On Wednesday we went to upper padley, in the peak district. Rather than taking my usual hiking setup of a tripod and a pinhole camera, I took my gas stove instead for hot drinks. As a lightweight alternative I took my holga, my m2, and film.
I know the place well enough now, so at times I found myself shooting for shallow depth of field and getting close, something that I don’t normally do. I don’t normally shoot wider than f8 unless the subject calls for it, such as a portrait in a busy environment.
I’m not that happy with the images, but it was a nice walk with the leica.
I have yet to develop the film from the holga, if it comes out okay in development, I’ll share in a second part.
Last night I tried c41 processing at home. I found it to be much faff and less enjoyable than black and white processing, but this morning, after processing more rolls, I think I have the process down.
I have the BelliniFoto Monopart C41 Kit from nik & trick. It features a developer, a bleach, fixer and a stabiliser to wash with. The main differences from a black and white process are the temperatures, which are much higher at 38c, and with this kit there are no water washes.
My main reason for getting a c41 kit was to finally process old colour films and to try the process. I stopped mostly shooting colour film towards the end of 2014 and started experimenting with black and white films, so there are a few colour films hanging about waiting for development.
The following is a complete 120 roll of ektar that I exposed with a holga pinhole camera on a trip to kent, 2015.
The following are the best bits from 2 rolls of agfa vista (re-branded fuji stuff) spanning 2014-15, featuring two camping trips. I think they were shot with a contax 139q, and a Carl Zeiss Planar T* 50mm f/1.7.
It looks like a tumblr blog, is that still a thing?
Currently burning more agfa vista 200 in my oly mju ii. I want to see what a freshly exposed pushed film will be like.
This film is something special, a totally new film with two emulsion layers.
I am really impressed with the amount of detail it can hold in the shadows when underexposed, and how much detail it retains in the blown highlights. Scanning and processing was a little tricky, I always scan for neutral tiff files and then batch edit with a curve later on. The neutral scans were muddy in the shadows -its like the film retains details too well, and it took me awhile to sort out but I had to curve down the blacks a lot more than I normally would with HP5.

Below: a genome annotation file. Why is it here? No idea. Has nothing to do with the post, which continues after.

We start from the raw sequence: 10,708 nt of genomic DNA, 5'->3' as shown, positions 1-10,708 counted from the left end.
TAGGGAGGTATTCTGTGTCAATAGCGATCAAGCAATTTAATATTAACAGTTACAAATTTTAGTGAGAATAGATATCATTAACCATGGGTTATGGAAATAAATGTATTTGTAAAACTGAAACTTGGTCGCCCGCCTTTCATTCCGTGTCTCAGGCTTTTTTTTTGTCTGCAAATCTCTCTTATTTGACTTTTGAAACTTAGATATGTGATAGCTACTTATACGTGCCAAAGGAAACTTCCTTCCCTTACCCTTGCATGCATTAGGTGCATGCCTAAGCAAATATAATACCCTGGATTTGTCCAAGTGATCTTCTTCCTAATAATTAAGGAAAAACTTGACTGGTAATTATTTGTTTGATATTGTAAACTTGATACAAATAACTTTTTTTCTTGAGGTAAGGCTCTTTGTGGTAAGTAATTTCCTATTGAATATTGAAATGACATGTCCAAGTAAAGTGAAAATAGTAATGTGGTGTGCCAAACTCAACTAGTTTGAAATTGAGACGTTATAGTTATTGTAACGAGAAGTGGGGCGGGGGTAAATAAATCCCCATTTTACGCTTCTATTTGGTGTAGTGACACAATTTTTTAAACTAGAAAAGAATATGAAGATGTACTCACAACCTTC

Speaking of hp5, the images are similar in tone but the grain is very different. Up close the grains are smaller and there seems to be more, probably because of the 2 layers.
I developed the film in my go-to HC110 at dilution B for 9 mins at 20c as recommended by Bergger in the data sheets (though, on the box there’s no HC110 data.) The film has to be fixed for a longer time than most films and it drys very straight with no curling.
The images were shot with my leica m2 at 400 iso and are a mixed bunch.
The images have really nice tones but can I push the film to 1600 for some zone focusing street photography?
I wanted to do something different for materials and processes blah blah research for my FMP, so the holga camera out.
To make it more fun I taped a red filter over the lens:
The film is also processed differently from I what I usually do. I wanted to preserve highlights and have some sort of sharpness. To do this I agitated 15 secs every 3 minutes rather than 10 secs every minute. The film was pushed to 1600 (compensating for the red filter). Full technical: Developed in hc110 Dilution E at 20c for 14 minutes, agitated for 1 min at start then for 15 secs per 3 mins.
Here is the whole roll, from snapshot to blunder, of a walk around town looking for subject matter: